Saturday, March 11, 2006

Taylor Series

The Taylor Series is one of the most useful results in all of mathematics. The method in all its generality was first presented by Brook Taylor. To see an application for Taylor's Series, check out Euler's Formula.

The proof for Taylor's Series depends on basic calculus.

For anyone who does not feel comfortable with the notation f(x) or the concept of a mathematical function, start here.

For anyone who does not know about derivatives or about the notation f'(x), f''(x), or fn(x), start here.

Theorem: Taylor Series
(a) f is a function with derivatives of all orders
(b) (lim n → inf)[f(n+1)(z)]/(n+1)!(x-a)n+1 = 0
f(x) = f(a) + f'(a)(x-a) + [f''(a)/2!](x-a)2 + .... + [f(n)(a)/n!](x-a)n + ....


(1) Let n be an arbitrary positive integer.

(2) From Taylor's Formula, we have:
f(x) = Pn(x) + Rn(x)


Pn(x) = f(a) + f'(a)(x-a) + f''(a)[(x-a)2]/2! + ... + f(n)[(x-a)n]/n!


Rn(x) = [f(n+1)(z)]/(n+1)!(x-a)n+1

where z is between a and x.

(3) From assumption b, we see that:
lim (n → inf) Rn(x) = 0.

(4) Then it follows that:
f(x) = lim (n → inf) Pn(x) =

= f(a) + f'(a)(x-a) + [f''(a)/2!](x-a)2 + .... + [f(n)(a)/n!](x-a)n + ....



Friday, March 10, 2006

Taylor's Formula

In today's blog, I will go over Taylor's Formula. This is a theorem that can be used to establish the Taylor Series and the MacLaurin Series which I use in my proof of Euler's Identity.

If you are not familiar with continuous functions or closed intervals, start here.

If you would like a review of derivatives, start here.

Theorem: Taylor's Formula

Let f(x) be a continuous function over the closed interval [a,b] that has an (n+1) derivative which is referenced by f(n+1)(x) where n is a positive integer.


f(b) = f(a) + f'(a)(b-a) + ... + [f(n)(a)/n!](b-a)n + [f(n+1)(z)/(n+1)!](b-a)n+1)

for some number z which lies between a and b.


(1) Let H = f(b) - f(a) - f'(a)(b-a) - [f''(a)/2!](b-a)2 - ... - [f(n)(a)/n!](b-a)n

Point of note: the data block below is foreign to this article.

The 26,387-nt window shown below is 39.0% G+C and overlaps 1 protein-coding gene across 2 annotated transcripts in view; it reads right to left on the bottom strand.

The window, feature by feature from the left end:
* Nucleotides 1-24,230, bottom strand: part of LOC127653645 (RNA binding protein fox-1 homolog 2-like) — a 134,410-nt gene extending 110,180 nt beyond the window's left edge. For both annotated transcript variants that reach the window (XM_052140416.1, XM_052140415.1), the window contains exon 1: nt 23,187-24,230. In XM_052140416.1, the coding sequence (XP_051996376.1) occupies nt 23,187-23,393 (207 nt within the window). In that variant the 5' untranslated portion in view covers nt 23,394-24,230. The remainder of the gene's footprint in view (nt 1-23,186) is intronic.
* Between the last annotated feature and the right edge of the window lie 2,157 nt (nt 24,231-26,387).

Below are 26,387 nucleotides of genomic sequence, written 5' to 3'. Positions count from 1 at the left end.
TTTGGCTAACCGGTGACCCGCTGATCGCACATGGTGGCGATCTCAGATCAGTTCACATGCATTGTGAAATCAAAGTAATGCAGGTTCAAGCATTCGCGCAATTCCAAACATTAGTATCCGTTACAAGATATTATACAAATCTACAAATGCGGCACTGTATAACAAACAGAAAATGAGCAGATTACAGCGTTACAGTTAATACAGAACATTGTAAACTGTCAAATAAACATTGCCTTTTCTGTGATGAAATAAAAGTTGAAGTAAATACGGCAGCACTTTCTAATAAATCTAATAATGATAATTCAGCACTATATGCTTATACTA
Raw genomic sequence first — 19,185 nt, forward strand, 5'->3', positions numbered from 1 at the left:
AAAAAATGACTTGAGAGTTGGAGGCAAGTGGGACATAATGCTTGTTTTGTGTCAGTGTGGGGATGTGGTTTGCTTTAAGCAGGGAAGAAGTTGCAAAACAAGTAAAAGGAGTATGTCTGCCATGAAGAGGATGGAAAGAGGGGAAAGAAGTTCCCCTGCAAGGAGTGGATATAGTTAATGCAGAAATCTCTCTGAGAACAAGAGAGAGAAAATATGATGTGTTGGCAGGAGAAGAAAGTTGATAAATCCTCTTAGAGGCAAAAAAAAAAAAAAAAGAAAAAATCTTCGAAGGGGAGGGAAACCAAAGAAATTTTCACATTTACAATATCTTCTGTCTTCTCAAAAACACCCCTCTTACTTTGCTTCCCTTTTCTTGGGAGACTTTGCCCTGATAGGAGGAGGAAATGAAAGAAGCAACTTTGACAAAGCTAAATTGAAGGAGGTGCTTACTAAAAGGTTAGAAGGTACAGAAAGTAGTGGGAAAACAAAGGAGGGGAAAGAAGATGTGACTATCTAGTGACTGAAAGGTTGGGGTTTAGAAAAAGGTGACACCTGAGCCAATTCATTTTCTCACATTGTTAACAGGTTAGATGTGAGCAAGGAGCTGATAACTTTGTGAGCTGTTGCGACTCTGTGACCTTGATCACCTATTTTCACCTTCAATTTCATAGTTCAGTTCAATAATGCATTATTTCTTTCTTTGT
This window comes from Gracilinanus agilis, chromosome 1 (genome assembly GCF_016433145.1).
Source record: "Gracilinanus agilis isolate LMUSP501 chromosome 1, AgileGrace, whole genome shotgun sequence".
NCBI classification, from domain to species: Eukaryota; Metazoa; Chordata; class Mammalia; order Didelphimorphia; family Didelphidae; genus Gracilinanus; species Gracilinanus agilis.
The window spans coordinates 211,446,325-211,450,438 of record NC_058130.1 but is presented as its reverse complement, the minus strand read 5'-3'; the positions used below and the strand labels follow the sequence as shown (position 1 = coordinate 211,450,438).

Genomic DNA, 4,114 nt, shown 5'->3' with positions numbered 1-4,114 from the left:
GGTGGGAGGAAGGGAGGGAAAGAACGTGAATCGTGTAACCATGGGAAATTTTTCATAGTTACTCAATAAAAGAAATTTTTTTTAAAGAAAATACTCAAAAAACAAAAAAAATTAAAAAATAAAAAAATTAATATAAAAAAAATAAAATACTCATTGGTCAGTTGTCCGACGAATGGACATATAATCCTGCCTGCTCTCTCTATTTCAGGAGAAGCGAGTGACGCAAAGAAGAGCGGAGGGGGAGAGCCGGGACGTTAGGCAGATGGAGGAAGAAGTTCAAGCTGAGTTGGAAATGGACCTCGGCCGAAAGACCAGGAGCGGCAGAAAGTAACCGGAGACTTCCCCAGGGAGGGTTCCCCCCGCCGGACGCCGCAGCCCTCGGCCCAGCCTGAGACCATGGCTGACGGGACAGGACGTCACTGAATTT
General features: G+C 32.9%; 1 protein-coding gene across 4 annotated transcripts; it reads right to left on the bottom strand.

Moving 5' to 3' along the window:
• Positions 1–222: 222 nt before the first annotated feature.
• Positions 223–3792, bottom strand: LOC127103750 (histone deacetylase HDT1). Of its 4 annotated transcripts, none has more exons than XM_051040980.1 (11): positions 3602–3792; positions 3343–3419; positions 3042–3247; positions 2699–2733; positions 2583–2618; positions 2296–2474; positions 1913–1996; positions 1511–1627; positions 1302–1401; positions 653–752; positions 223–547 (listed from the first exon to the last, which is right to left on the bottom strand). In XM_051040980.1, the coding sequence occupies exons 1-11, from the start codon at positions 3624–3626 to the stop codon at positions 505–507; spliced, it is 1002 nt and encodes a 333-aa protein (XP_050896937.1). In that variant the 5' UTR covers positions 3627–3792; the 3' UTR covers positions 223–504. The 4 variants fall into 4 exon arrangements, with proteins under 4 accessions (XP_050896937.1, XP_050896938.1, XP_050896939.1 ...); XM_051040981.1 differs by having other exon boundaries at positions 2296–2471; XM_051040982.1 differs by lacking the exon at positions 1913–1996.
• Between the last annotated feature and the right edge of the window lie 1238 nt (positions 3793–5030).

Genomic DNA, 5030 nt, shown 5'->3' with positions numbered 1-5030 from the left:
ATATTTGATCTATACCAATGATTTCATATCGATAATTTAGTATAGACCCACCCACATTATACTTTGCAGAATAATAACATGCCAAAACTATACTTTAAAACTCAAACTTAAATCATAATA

(2) Let K = H/(b-a)n+1

(3) Let g(x) be a function such that:
g(x) = f(b) - f(x) - f'(x)(b-x) -[f''(x)/2!](b-x)2 - ... - [f(n)(x)/n!](b-x)n - K(b-x)n+1

(4) We can see that g(x) is a continuous function since:

(a) f(x) is continuous over [a,b] by the given.

(b) f(n) is a continuous function since by the given we know that f(x) has an (n+1) derivative and since f(x) is differentiable at x, then it is continuous at x (see here)

(c) (b-x)n is continuous over [a,b] since f(x) is continuous since:

Let h(x)=b-x

h(x) is continuous since it is the addition of two continuous functions i(x)=b and j(x)=-x [See here for proof of the Addition Law]

(b-x)n is continuous by the Multiplication Law [See here for proof of the Multiplication Law]

(b-x)n = (b - x)*(b-x)*... since n is a positive integer.

(d) f(b) is continuous since it is a constant. (See here)

(e) Each f(n)(x)/n! is continuous since (-1/n!) can be thought of as a constant function h(x)=(-1/n!) and the multiplication of two continuous functions is itself continuous (see here)

(f) Finally, g(x) is continuous because the addition of a set of continuous functions is itself continuous (see here)

(5) We can see that g(a) = 0 since:

g(a) = H - H/(b-a)n+1*(b-a)n+1 = H - H = 0

(6) We can also see that g(b) = 0 since:

g(b) = f(b) - f(b) - f'(b)(b-b) - [f''(b)/2!](b-b)2 - ... - [f(n)(b)/n!](b-b)n - K(b-b)n+1

(7) By Rolle's Theorem, since g(x) is continuous on [a,b], we know that there exists a value z such that z ∈ [a,b] and g'(z) = 0. [See here for Rolle's Theorem]

(8) If we differentiate on g(x), we get:
g'(x) = -f'(x) + f'(x) -f(2)(x)(b-x) + f(2)(x)(b-x) - (1/2!)f(3)(x)(b-x)2 + (1/2!)f(3)(x)(b-x)2 - (1/3!)f(4)(x)(b-x)3 + ... + [1/(n-1)!]f(n)(x)(b-x)n-1 - (1/n!)f(n+1)(x)(b-x)n + (n+1)K(b-x)n since:

(a) g(x) = f(b) - f(x) - f'(x)(b-x) -[f''(x)/2!](b-x)2 - ... - [f(n)(x)/n!](b-x)n - K(b-x)n+1

(b) By Lemma 3 here, we can differentiate each individual product in the sum.

(c) f(b) is a constant so d/dx(f(b)) = 0 [See here for Constant Rule]

(d) d/dx(-f(x)) = -f'(x) [See here for details]

(e) d/dx[-f'(x)(b-x)] = -f''(x)(b-x) - f'(x)(-1) = f'(x) -f''(x)(b-x) [See here for the Product Rule]

(f) d/dx[(-f''(x)/2!)(b-x)2] = (-f(3)(x)/2!)(b-x)2 + [-f''(x)/2!](2)(b-x)(-1)] =
= (-f(3)/2!)(b-x)2 + f''(x)(b-x) [See here for Generalized Power Rule]

(g) d/dx([-f(n)(x)/n!](b-x)n) = (-f(n+1)(x)/n!)(b-x)n + [-f(n)(n)/n!](n)(b-x)n-1*(-1) =
= (-f(n+1)(x)/n!)(b-x)n +[ f(n)/(n-1)!](b-x)n-1

(h) Since K is a constant
d/dx(-K(b-x)n+1) = (n+1)(-K)(b-x)n(-1) = (n+1)K(b-x)n

(9) We see that most of the terms cancel out so that we get:
g'(x) = (n+1)K(b-x)n - (1/n!)f(n+1)(x)(b-x)n

(10) Applying the fact that g'(z) = 0 from step #7 gives us:
g'(z) = (n+1)K(b-z)n - (1/n!)f(n+1)(z)(b-z)n = 0

(11) We can divide both sides by (b-z)n to get:
(n+1)K - (1/n!)f(n+1)(z) = 0

(12) Now we can rearrange (#11) to get:
K = [(1/n!)f(n+1)(z)]/(n+1) = [f(n+1)(z)]/(n+1)!

(13) Now, using (#12) and (#3) with x=a, we get:
g(a) = 0 = f(b) - f(a) - f'(a)(b-a) - [f''(a)/2!](b-a)2 - ... - [f(n)(a)/n!](b-a)n - [(b-a)n+1][f(n+1)(z)/(n+1)!]

(14) Now, if we move over all the elements after f(b), we get:
f(b) = f(a) + f'(a)(b-a) + [f''(a)/2!](b-a)2 + ... + [f(n)(a)/n!](b-a)n + [(b-a)n+1][f(n+1)(z)/(n+1)!]